After being referred to as a Grinch by many of her friends, Gemma Pecorini Goodall tries to see if she can watch her way into Christmas spirit. This is the first week of Gemmas twenty-five films of Christmas.
If there’s one thing that truly shocked me when I moved to the U.K. was the infinite amount of Christmas cheer. I don’t dislike Christmas but I’m contrary to the jubilation that surrounds the Holiday. I’m that one who rolls their eyes with every Christmas song in October and tree bauble in November. I’ve been defined as a Grinch and a Scrooge, including in my most recent article in the [smiths] Winter issue, and I’m sick of this reputation that follows me. So for the month of December I’m testing myself: I will try to watch a festive (not necessarily Christmas) film every day until Christmas eve in attempt to get myself into a festive mood.
I will write mini reviews for each film as well as my progress in the field of Yuletide merriment. I am definitely going to regret this decision but hey – there’s always candy canes with which I can gauge my eyes out with around this time of year.
Monday, November 30th – A Charlie Brown Christmas (1965)
Okay, okay – I know it isn’t December and this also isn’t a film but I felt I had to tip my toe in slowly so to not feel discouraged immediately. After having not seen A Charlie Brown Christmas in over ten years, I was deeply amazed at just how deep the film was and how self-aware Charlie Brown in particular was calling himself ‘depressed’ because Christmas doesn’t have any meaning. Immediately, a few minutes in I felt that this was a good place for me to start seeing as Charlie Brown’s sentiments mirrored mine, saying that Christmas doesn’t make him feel how he is supposed to feel.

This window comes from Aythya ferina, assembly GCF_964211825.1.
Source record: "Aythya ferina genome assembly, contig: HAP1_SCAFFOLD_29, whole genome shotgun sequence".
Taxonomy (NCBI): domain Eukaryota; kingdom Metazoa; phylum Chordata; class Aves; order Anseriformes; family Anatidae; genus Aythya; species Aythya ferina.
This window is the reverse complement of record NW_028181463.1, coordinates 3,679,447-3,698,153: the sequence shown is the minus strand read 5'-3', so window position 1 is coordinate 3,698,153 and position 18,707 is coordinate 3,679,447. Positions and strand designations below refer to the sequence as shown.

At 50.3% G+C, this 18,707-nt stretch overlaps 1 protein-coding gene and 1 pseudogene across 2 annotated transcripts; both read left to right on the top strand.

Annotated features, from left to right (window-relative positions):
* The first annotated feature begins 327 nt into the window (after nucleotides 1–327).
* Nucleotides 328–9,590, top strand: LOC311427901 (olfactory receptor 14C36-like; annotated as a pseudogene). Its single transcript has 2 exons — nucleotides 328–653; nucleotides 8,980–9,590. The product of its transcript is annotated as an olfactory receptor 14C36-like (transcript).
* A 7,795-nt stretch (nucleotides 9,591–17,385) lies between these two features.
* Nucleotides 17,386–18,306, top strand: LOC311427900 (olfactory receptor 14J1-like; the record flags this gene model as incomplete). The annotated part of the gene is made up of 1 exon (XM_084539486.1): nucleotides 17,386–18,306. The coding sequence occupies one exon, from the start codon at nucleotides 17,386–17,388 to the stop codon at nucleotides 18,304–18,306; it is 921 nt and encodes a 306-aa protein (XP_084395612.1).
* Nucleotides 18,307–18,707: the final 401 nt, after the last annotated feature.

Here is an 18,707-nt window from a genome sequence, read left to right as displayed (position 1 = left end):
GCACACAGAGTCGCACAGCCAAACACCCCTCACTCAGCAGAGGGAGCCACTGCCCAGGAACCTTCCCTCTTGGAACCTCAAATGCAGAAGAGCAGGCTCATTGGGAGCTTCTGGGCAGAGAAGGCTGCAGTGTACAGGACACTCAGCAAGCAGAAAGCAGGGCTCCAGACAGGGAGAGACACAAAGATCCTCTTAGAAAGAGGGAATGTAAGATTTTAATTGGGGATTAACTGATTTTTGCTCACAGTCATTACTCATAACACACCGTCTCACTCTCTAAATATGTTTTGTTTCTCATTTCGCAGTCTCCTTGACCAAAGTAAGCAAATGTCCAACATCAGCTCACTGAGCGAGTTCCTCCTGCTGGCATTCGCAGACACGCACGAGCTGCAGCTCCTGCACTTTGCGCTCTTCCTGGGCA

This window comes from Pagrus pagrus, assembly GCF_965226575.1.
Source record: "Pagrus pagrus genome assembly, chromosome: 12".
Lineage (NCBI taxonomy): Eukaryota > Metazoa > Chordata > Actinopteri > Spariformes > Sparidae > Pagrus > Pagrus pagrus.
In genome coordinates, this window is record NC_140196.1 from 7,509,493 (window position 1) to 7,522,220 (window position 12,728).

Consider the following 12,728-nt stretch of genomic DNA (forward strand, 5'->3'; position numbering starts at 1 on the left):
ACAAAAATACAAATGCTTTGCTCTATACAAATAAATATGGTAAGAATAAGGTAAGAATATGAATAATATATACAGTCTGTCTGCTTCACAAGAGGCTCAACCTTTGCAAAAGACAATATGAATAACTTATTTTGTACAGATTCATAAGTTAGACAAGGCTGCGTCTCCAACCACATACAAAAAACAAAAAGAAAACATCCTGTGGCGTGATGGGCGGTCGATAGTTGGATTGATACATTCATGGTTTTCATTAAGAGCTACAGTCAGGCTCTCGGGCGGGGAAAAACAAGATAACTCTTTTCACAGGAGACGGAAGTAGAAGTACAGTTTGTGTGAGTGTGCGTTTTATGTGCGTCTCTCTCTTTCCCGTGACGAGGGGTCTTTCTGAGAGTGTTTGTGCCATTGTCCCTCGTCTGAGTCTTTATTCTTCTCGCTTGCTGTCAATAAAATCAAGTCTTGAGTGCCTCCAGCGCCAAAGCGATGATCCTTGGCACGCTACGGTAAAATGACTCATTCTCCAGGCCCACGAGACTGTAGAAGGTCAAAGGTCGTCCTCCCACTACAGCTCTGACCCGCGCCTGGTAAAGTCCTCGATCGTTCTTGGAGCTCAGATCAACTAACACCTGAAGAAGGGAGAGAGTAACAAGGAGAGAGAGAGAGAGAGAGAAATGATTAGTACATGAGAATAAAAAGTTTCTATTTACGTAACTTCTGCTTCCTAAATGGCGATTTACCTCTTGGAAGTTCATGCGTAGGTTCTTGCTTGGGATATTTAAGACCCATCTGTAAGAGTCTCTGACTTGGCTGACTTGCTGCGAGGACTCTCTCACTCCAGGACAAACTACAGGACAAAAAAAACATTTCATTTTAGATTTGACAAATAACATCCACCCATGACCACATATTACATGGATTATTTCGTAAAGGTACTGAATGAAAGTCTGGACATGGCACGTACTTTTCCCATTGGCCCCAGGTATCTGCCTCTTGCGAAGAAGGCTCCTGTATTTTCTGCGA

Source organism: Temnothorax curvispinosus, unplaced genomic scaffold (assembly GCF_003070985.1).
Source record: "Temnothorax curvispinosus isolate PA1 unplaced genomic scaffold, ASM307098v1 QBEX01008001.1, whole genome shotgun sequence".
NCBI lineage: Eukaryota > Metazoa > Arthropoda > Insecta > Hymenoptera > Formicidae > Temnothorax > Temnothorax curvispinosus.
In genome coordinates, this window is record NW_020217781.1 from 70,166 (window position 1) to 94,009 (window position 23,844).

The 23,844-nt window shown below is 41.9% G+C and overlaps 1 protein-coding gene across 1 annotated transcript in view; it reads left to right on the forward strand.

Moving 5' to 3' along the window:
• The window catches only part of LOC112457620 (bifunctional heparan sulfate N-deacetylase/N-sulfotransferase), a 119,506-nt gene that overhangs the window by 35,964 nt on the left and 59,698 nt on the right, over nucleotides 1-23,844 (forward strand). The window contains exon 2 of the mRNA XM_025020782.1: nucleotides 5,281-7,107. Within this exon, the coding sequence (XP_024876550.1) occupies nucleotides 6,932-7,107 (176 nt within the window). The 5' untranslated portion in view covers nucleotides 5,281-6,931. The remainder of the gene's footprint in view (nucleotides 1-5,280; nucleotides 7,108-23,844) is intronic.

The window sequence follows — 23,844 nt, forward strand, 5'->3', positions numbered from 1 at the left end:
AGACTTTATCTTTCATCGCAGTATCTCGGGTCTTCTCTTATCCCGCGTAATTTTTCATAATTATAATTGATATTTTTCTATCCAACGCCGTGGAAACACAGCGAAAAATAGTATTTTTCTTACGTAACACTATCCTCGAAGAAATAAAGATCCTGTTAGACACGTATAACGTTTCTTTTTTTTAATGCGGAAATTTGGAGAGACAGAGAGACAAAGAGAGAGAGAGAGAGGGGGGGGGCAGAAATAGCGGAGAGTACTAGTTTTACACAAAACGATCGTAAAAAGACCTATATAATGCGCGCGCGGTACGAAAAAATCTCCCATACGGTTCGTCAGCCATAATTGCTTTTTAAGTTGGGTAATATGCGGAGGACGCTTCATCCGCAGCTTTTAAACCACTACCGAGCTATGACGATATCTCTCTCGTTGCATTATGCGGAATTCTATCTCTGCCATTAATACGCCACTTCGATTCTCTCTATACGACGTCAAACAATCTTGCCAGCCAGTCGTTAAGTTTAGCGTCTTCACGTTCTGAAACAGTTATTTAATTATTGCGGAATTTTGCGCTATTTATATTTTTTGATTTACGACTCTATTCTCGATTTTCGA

A highly sophisticated 25 minutes dedicated to children, A Charlie Brown Christmas is deeply satirical, philosophical and educational complete with discussions of mental health and self-diagnosis and breaking of the fourth wall. The television special also pokes fun at its very essence with the characters complaining about Christmas’s commercialisation. Charlie Brown feels tormented by not knowing what the true meaning of Christmas is, searching for it throughout the special. When Linus speaks out about the religious meaning of Christmas, Charlie Brown decides that he is not going to let the commercialisation of Christmas ruin his holiday. As the whole gang decorates the limp tree, the film culminates with the beloved characters carolling and Charlie Brown finally getting into the Christmas spirit – great smile spread across his face. Drawn in the charming style, A Charlie Brown Christmas is everything a brief Christmas film can be.
Tuesday, December 1st – Harry Potter and the Philosopher’s Stone (2001)